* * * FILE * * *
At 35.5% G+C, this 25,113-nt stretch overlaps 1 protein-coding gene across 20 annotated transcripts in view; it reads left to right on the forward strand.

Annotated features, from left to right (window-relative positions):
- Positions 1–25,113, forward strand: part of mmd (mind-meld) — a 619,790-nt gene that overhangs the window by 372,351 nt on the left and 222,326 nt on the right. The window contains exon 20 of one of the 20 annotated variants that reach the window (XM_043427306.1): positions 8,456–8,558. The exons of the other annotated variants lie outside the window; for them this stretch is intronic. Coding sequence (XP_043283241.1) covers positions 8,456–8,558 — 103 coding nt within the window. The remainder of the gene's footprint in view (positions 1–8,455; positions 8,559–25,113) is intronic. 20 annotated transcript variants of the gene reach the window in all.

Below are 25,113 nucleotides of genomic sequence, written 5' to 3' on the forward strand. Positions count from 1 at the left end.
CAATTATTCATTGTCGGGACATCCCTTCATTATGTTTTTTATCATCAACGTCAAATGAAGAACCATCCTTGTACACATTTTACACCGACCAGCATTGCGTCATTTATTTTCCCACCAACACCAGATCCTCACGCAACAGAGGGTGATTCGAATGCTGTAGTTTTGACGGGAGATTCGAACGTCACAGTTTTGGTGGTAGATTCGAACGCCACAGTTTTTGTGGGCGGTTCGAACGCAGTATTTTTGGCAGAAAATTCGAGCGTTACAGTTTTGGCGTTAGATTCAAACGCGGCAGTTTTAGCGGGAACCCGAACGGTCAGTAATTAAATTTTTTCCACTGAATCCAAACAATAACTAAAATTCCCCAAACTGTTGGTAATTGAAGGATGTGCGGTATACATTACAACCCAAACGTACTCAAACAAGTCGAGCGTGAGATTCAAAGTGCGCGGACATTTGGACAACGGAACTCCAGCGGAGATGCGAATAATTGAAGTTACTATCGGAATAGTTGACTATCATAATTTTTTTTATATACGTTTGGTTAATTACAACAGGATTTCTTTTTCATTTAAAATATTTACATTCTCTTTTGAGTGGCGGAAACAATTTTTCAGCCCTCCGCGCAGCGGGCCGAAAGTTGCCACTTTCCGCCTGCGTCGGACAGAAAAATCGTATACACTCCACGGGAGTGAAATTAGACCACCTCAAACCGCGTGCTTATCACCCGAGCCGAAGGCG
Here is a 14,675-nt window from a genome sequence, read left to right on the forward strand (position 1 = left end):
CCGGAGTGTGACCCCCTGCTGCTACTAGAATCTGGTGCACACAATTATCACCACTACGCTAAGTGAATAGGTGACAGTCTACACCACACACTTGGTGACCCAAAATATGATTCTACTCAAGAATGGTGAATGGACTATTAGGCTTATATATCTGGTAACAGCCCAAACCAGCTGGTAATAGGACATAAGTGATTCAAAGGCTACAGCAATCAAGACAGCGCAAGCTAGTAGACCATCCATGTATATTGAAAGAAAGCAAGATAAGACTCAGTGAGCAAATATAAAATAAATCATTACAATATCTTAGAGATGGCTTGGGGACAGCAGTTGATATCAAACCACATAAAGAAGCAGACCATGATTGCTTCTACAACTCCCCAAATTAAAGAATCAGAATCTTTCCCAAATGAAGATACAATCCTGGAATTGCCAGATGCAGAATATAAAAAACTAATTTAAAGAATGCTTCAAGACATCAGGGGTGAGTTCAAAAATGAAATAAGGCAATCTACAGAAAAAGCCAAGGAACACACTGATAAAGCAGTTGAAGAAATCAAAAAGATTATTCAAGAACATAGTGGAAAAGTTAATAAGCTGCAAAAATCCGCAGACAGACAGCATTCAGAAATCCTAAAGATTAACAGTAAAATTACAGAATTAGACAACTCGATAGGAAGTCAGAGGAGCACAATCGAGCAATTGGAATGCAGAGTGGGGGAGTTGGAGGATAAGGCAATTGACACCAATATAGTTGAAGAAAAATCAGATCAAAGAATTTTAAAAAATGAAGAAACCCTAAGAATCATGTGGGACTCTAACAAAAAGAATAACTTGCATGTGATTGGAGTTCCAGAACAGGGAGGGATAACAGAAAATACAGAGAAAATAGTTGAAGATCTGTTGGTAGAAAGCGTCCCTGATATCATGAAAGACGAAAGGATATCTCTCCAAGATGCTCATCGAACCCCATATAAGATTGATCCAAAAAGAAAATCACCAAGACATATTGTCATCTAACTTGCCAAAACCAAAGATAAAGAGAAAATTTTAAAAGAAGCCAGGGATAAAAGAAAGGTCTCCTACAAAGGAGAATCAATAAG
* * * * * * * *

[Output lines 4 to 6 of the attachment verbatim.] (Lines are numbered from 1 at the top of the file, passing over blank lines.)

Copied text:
Below are 25,113 nucleotides of genomic sequence, written 5' to 3' on the forward strand. Positions count from 1 at the left end.
CAATTATTCATTGTCGGGACATCCCTTCATTATGTTTTTTATCATCAACGTCAAATGAAGAACCATCCTTGTACACATTTTACACCGACCAGCATTGCGTCATTTATTTTCCCACCAACACCAGATCCTCACGCAACAGAGGGTGATTCGAATGCTGTAGTTTTGACGGGAGATTCGAACGTCACAGTTTTGGTGGTAGATTCGAACGCCACAGTTTTTGTGGGCGGTTCGAACGCAGTATTTTTGGCAGAAAATTCGAGCGTTACAGTTTTGGCGTTAGATTCAAACGCGGCAGTTTTAGCGGGAACCCGAACGGTCAGTAATTAAATTTTTTCCACTGAATCCAAACAATAACTAAAATTCCCCAAACTGTTGGTAATTGAAGGATGTGCGGTATACATTACAACCCAAACGTACTCAAACAAGTCGAGCGTGAGATTCAAAGTGCGCGGACATTTGGACAACGGAACTCCAGCGGAGATGCGAATAATTGAAGTTACTATCGGAATAGTTGACTATCATAATTTTTTTTATATACGTTTGGTTAATTACAACAGGATTTCTTTTTCATTTAAAATATTTACATTCTCTTTTGAGTGGCGGAAACAATTTTTCAGCCCTCCGCGCAGCGGGCCGAAAGTTGCCACTTTCCGCCTGCGTCGGACAGAAAAATCGTATACACTCCACGGGAGTGAAATTAGACCACCTCAAACCGCGTGCTTATCACCCGAGCCGAAGGCG
Here is a 14,675-nt window from a genome sequence, read left to right on the forward strand (position 1 = left end):